A corollary of this development is that the General officers, have moved into higher strategic roles (the traditional ones are said to resist this). These may be two-fold: one, supervision of coordination of units and ensuring supplies (earlier, as in the British Army, the Supply Corps’ role was considered far less glamorous!); and, two, tendering advice to civilian policy-makers, based not just on their knowledge of military matters, but also strategic theory, geo-politics, and international relations. But still, all are agreed that the time to cut off the General from the tactical battle field has not yet, or indeed might never, come and the right answer would be to seek a balanced approach.
Tactics of battlefield and Strategies of war remained similar for long periods of history, from the Graeco-Roman times to the Napoleonic Age extending even to the two World Wars. Over the last few decades these have changed enormously. Huge advances in technology have led to momentous changes in both strategy and tactics. Size in numbers and advantages of firepower as factors of power and strength are being eroded by new strides in human (and mechanical) ingenuity. Take the recent devastating strike on the Saudi oil installations by the far weaker Houthi rebels of Yemen. The drones they used apparently cost no more than US $15000 a- piece, which were able to penetrate the hugely expensive defence mechanisms of Saudi Arabia. So, smart procurements by the overtly weaker side in a military conflict might change equations in a way that the slaying of Goliath by David might not only be a Biblical parable, but a contemporary reality. If no one can be certain who wins a war, it is perhaps best avoided.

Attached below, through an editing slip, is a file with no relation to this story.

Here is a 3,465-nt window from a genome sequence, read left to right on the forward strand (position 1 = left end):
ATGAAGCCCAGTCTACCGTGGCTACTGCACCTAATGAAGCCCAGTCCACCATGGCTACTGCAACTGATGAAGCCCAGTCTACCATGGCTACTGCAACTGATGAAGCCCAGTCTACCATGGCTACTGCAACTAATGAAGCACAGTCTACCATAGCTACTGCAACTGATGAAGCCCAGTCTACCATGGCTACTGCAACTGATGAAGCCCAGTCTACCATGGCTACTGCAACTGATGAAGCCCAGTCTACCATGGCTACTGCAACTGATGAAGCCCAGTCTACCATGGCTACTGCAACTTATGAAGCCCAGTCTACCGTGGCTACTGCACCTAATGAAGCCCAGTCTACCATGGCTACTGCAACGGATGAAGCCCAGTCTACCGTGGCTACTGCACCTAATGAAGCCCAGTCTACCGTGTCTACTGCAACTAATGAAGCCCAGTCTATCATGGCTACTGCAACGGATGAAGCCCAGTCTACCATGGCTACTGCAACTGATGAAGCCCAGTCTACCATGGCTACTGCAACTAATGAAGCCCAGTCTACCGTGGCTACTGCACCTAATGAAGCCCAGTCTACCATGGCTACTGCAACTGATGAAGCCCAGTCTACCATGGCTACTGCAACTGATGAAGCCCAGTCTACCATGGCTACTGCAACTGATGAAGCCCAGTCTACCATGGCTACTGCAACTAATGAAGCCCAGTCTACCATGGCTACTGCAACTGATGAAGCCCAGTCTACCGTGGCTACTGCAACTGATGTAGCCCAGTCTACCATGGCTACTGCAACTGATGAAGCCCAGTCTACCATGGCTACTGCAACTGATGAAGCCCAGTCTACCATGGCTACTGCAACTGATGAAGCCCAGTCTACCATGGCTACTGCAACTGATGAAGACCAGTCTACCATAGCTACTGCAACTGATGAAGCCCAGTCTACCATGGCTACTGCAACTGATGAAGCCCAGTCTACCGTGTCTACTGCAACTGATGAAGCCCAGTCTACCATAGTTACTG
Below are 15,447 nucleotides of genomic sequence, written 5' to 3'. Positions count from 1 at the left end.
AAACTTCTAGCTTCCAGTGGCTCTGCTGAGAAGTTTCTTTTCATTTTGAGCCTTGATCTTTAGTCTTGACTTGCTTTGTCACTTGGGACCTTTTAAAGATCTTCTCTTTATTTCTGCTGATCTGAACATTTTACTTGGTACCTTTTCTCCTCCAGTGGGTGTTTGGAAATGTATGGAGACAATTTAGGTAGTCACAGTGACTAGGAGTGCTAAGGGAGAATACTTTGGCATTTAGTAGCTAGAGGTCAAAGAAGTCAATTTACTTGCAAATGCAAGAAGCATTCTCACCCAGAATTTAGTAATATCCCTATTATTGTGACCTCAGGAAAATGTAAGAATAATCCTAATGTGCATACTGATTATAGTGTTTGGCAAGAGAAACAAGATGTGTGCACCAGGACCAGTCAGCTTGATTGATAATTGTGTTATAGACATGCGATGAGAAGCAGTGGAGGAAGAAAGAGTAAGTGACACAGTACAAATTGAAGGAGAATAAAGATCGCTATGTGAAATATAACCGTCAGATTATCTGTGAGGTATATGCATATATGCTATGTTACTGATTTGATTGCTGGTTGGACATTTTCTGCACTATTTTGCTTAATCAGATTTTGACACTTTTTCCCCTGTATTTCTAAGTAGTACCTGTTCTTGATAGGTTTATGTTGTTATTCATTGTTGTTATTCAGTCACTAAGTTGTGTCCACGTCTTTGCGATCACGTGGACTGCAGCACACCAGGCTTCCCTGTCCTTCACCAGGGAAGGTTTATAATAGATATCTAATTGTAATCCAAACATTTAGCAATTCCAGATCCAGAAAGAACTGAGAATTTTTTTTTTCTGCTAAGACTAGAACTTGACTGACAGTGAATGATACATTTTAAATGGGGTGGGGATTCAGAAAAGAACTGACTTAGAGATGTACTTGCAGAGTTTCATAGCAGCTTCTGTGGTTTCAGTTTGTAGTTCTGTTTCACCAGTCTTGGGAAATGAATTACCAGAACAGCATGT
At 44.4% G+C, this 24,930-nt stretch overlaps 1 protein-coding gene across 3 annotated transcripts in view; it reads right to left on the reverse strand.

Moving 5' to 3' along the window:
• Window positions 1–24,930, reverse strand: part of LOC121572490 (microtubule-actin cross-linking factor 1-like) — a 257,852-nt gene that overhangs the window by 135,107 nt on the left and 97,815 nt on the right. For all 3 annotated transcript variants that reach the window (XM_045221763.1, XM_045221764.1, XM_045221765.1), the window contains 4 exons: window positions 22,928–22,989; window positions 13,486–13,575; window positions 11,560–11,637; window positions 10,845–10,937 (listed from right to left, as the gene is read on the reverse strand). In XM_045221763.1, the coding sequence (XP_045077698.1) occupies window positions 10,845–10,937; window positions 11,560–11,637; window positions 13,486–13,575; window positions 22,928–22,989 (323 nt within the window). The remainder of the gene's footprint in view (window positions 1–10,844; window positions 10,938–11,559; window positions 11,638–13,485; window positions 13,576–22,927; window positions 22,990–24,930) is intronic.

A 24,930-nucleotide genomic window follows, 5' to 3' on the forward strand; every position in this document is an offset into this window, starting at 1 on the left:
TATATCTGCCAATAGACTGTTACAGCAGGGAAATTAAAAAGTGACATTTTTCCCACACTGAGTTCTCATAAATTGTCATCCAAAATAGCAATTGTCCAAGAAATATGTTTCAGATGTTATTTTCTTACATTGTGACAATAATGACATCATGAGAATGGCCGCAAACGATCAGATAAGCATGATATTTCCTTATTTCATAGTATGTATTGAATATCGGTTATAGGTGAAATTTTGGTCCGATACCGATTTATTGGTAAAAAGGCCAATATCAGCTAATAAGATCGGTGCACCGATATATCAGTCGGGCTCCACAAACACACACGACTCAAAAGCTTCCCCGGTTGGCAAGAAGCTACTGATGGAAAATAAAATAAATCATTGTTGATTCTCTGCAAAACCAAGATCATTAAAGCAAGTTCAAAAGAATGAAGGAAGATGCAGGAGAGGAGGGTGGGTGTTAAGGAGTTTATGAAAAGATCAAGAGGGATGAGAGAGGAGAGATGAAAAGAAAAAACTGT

Dr Iftekhar Ahmed Chowdhury is Principal Research Fellow at ISAS, National University of Singapore, former Foreign Advisor and President of Cosmos Foundation Bangladesh